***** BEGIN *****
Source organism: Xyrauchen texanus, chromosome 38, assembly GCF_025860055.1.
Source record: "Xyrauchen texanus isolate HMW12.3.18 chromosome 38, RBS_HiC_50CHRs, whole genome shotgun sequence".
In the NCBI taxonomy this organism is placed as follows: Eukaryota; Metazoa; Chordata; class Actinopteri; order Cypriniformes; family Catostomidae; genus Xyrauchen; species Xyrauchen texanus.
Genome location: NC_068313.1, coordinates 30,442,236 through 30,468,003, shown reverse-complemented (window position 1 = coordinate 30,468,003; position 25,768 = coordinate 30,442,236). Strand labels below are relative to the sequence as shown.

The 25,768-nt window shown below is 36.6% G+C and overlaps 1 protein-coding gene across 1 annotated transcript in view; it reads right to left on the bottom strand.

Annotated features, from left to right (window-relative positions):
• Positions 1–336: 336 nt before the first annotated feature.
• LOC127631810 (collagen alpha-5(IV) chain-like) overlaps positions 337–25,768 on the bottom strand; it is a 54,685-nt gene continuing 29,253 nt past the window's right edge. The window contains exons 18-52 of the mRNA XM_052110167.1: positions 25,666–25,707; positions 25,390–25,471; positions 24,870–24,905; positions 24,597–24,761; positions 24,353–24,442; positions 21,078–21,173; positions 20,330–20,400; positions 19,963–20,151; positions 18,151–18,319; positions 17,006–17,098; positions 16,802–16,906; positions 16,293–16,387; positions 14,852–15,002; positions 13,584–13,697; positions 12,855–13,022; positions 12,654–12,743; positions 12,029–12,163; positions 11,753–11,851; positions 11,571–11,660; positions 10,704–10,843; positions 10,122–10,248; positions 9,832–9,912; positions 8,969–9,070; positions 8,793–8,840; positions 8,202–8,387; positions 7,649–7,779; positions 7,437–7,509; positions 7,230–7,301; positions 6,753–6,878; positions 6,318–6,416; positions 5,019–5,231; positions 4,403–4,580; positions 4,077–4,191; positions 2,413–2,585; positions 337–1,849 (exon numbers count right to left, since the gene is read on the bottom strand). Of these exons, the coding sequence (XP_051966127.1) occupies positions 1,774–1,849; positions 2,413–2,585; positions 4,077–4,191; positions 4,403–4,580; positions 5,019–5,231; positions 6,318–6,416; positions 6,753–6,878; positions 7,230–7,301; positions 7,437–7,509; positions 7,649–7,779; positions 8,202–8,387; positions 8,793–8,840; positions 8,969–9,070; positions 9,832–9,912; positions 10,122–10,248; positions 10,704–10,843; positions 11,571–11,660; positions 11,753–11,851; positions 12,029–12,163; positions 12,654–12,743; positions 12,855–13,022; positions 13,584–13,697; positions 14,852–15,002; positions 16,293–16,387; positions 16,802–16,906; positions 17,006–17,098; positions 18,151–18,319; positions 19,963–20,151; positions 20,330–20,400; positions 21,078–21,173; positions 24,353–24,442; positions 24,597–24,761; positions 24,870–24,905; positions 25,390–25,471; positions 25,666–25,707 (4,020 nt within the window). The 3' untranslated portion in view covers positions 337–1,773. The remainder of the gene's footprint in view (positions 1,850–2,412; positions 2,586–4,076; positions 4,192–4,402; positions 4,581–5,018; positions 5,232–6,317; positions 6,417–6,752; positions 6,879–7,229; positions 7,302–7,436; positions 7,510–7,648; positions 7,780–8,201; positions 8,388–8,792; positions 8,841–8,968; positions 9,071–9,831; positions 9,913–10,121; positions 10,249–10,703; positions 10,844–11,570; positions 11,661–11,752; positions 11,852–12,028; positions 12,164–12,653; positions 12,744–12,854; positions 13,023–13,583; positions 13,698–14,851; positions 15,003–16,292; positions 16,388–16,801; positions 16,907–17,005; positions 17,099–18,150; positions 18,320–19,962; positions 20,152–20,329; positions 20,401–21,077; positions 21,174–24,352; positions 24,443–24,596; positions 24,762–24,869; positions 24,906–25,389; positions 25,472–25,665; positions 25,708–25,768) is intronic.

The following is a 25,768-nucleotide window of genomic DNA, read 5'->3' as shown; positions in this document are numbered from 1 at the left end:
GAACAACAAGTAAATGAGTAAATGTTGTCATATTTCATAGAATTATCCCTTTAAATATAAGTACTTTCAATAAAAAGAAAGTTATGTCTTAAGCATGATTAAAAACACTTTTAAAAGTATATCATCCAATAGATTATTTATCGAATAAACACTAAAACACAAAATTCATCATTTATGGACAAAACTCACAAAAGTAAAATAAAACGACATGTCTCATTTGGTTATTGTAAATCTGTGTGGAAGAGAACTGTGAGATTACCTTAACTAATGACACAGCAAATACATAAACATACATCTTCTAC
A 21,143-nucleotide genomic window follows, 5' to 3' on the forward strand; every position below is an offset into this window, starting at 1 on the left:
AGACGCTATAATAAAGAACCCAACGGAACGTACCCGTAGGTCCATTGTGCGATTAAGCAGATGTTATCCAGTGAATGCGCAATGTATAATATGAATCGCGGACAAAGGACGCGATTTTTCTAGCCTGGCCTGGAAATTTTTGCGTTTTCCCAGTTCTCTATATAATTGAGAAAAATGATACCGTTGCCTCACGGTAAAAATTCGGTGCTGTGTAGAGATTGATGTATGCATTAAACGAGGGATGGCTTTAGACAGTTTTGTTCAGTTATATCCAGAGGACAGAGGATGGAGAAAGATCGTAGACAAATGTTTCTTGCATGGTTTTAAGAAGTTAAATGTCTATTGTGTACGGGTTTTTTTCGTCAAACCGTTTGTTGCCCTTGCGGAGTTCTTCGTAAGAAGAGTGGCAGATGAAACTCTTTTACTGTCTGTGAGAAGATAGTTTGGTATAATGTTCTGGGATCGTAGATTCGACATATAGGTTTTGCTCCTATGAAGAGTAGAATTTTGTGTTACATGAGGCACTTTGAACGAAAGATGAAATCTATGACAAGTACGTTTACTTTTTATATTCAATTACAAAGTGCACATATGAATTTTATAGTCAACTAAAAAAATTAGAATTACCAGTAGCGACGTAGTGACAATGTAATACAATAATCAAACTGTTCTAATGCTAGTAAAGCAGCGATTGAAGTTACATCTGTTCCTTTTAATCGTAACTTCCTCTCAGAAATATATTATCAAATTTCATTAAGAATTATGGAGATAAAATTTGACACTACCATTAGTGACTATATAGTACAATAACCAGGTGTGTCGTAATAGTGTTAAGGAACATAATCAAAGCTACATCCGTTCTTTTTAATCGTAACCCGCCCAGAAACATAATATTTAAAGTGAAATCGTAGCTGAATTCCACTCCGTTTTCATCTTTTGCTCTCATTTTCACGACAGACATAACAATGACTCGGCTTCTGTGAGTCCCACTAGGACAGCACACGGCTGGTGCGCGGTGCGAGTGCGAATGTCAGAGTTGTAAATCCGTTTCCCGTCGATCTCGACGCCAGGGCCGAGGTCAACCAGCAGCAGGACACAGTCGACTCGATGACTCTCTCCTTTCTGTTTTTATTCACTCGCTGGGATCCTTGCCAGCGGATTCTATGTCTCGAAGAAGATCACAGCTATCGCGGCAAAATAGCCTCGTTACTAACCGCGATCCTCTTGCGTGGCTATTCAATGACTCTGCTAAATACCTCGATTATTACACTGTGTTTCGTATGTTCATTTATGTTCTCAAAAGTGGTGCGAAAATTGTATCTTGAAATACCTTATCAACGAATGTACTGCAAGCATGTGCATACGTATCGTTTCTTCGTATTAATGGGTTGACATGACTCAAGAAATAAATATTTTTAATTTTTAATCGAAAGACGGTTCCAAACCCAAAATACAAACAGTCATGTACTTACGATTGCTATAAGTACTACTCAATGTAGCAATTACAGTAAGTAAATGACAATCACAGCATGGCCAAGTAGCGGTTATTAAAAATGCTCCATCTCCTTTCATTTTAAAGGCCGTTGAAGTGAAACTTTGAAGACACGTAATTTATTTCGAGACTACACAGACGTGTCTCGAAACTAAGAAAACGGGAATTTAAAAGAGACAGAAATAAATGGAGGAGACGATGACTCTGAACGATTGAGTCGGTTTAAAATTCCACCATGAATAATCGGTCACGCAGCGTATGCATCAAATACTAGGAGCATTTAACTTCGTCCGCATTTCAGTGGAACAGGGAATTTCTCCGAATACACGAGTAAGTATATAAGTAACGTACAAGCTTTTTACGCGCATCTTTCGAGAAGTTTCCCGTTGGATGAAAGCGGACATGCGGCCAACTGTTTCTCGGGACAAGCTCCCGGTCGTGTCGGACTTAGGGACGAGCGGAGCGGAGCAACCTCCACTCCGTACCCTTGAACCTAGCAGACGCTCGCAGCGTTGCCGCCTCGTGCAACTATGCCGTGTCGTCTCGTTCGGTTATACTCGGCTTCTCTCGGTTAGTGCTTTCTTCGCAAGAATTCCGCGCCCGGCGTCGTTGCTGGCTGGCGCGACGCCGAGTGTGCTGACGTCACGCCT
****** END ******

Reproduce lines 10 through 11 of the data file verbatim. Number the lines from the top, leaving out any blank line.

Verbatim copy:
GAACAACAAGTAAATGAGTAAATGTTGTCATATTTCATAGAATTATCCCTTTAAATATAAGTACTTTCAATAAAAAGAAAGTTATGTCTTAAGCATGATTAAAAACACTTTTAAAAGTATATCATCCAATAGATTATTTATCGAATAAACACTAAAACACAAAATTCATCATTTATGGACAAAACTCACAAAAGTAAAATAAAACGACATGTCTCATTTGGTTATTGTAAATCTGTGTGGAAGAGAACTGTGAGATTACCTTAACTAATGACACAGCAAATACATAAACATACATCTTCTAC
A 21,143-nucleotide genomic window follows, 5' to 3' on the forward strand; every position below is an offset into this window, starting at 1 on the left: